• \$\begingroup\$ I think you could pay for the cpu cost, as long as you don't try to recalculate every block every frame. You could aggregate the stress calculations for small groups of block, a small fraction per frame. Then you could determine the overall effect. I believe that is the method used by Dwarf Fortress's collapse events. \$\endgroup\$ Feb 9 '13 at 23:07

You note that you only represent blocks which are on the surface — I assume this includes ceilings. But we can assume that interior things are well-supported, i.e. not themselves the source of a collapse, and so they don't need to be considered!

Here is my idea for a model — I haven't tested it, and I'm sure a structural engineer could find plenty to criticize. It is designed to be efficient and use little data, but has the disadvantage of not representing horizontal forces (so a column will never buckle).

For each surface block, store a number (not a vector) which I'll call 'displacement'. This represents the infinitesimal displacement downward from an unloaded state of the same structure. It is intended only to manage breaking, and need not be graphically represented.

Whenever a block is disturbed, iteratively update these values (i.e. update neighbors and their neighbors until values stop changing much), applying two kinds of 'forces':

  1. For each attached neighbor, a linear spring force based on the difference between this block's displacement and its neighbor's displacement.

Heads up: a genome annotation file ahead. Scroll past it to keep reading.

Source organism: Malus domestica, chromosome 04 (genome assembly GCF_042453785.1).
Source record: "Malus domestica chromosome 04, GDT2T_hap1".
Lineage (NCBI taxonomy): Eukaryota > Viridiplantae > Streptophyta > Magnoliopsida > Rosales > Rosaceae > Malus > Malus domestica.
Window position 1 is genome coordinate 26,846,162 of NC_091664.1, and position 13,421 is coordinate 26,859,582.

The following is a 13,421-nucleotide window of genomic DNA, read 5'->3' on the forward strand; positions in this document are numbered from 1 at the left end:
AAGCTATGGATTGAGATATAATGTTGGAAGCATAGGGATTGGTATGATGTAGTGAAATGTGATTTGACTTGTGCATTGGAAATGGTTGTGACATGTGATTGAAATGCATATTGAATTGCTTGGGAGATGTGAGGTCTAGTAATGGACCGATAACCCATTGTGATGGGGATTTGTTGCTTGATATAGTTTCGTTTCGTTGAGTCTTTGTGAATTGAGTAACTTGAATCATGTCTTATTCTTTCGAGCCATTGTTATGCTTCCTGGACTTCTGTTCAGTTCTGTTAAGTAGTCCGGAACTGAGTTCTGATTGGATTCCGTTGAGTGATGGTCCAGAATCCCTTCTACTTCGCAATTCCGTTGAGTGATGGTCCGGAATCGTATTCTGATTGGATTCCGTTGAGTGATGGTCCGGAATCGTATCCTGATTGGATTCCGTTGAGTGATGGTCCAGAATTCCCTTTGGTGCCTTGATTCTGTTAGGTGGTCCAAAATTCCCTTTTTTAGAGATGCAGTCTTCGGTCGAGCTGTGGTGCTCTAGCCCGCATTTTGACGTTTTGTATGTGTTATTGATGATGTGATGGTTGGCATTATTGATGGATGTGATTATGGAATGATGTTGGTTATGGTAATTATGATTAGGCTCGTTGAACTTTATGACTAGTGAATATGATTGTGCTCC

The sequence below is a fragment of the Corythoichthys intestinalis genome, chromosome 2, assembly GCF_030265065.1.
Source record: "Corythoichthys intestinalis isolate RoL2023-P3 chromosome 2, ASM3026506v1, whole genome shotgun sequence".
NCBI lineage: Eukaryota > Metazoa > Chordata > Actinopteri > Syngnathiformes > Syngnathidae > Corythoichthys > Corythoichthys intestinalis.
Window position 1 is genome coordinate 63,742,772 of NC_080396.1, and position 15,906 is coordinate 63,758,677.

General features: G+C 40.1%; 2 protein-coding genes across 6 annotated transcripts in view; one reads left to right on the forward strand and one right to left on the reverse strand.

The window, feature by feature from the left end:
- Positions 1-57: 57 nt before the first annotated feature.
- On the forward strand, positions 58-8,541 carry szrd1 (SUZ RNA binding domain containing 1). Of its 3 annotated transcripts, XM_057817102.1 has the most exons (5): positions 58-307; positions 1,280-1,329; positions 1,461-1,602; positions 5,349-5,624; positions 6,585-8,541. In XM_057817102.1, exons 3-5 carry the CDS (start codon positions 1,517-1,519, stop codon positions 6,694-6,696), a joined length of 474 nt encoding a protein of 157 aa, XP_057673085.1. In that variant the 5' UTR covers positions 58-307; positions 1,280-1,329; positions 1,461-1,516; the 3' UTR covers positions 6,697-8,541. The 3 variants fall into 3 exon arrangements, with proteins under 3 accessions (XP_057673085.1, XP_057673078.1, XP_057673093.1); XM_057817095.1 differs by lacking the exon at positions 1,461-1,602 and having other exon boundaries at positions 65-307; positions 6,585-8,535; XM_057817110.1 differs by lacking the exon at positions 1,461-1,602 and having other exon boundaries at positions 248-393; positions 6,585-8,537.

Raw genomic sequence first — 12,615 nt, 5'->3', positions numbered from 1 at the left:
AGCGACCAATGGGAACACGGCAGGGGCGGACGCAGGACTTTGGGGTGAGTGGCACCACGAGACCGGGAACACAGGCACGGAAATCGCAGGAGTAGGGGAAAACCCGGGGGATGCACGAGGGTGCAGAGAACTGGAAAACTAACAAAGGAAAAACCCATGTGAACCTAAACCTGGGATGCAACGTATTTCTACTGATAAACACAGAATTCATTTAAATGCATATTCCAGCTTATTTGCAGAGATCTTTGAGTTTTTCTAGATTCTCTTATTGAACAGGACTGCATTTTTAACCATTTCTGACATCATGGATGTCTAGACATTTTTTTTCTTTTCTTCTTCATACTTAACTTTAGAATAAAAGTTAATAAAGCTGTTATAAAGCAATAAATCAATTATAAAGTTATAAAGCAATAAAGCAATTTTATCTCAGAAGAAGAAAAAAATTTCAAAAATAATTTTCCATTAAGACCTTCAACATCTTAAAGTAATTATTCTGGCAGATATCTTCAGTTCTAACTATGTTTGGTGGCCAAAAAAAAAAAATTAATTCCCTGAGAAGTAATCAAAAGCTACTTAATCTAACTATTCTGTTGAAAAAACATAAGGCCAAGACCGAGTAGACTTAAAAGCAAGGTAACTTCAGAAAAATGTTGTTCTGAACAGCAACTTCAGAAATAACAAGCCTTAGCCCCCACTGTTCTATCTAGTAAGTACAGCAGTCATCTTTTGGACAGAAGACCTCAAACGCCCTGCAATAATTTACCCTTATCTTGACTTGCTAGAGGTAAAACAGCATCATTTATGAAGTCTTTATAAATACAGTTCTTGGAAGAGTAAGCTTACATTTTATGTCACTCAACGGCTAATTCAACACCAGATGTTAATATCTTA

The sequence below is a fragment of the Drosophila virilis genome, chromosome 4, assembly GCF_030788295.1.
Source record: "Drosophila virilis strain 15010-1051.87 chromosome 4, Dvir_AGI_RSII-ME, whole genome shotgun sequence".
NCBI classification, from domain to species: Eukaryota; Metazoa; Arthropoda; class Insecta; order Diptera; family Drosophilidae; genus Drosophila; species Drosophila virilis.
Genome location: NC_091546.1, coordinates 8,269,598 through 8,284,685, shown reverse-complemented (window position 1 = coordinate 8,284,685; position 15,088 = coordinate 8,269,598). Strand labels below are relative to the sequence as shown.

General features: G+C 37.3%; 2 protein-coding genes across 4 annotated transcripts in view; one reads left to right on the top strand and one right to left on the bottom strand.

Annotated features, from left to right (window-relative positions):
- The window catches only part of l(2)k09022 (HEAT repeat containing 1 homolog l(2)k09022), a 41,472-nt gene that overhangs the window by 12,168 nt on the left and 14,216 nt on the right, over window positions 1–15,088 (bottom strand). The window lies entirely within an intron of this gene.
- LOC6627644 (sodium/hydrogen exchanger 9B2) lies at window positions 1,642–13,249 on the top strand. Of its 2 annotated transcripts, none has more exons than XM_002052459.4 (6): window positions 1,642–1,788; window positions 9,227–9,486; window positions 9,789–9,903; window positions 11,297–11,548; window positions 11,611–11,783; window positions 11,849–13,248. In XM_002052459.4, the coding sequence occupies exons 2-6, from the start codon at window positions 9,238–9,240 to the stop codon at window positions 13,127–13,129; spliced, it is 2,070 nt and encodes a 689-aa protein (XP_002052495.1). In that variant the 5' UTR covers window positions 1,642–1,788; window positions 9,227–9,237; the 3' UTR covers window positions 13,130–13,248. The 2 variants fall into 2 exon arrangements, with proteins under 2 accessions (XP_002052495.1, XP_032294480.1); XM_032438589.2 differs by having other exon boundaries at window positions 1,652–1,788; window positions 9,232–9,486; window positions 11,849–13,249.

2. A gravitational force, scaled by the total mass of this block and every interior block directly above (opposite to gravity) this block (e.g. count how many solid voxels a ray cast upward traverses before hitting an upper surface; apply a 'cone' correction if you're feeling fancy).

(Note that these are not actual forces, because this model does not include velocity. If I'm not confused, this should basically work as if the system is extremely damped.)

If the difference in displacement values between two neighbors becomes greater than a threshold, consider them to have broken apart — no longer affecting each other. (Depending on the material, the threshold should likely be relative to the direction of gravity; for example, for neighbors which are oriented (mostly) vertically, if the upper block has a higher displacement, they are under compression, whereas if the lower block has a higher displacement, that is tension.)

If the displacement of a group of blocks is constantly increasing, then that group is unsupported and should start actually visibly falling, which I recommend handling with a regular physics engine (or adjacent-voxel movement), independently of this system. I leave it to you to figure out how to detect that complete group.


Complex physics simulations that are based in situations other than those here on earth tend to require specialized implementations. Many physics simulations are able to be done efficiently due to estimations, and assumptions that are made about the context they will be simulating in. Unless you are writing the entire physics framework yourself, you may want to consider using something like PhysX, or bullet to provide rigid body simulation, and with clever use of constraints and restrictions you can create the illusion you want. The type of situation you refer to though isn't something you can simply achieve by implementing a single algorithm, it is a larger collection of physics principles working together.

  • \$\begingroup\$ I am mostly just interested in how (at a very high level) I can go about determining where pieces should break in an efficient manner. It is a block based game so it doesn't need to be extremely accurate. \$\endgroup\$ Feb 9 '13 at 2:54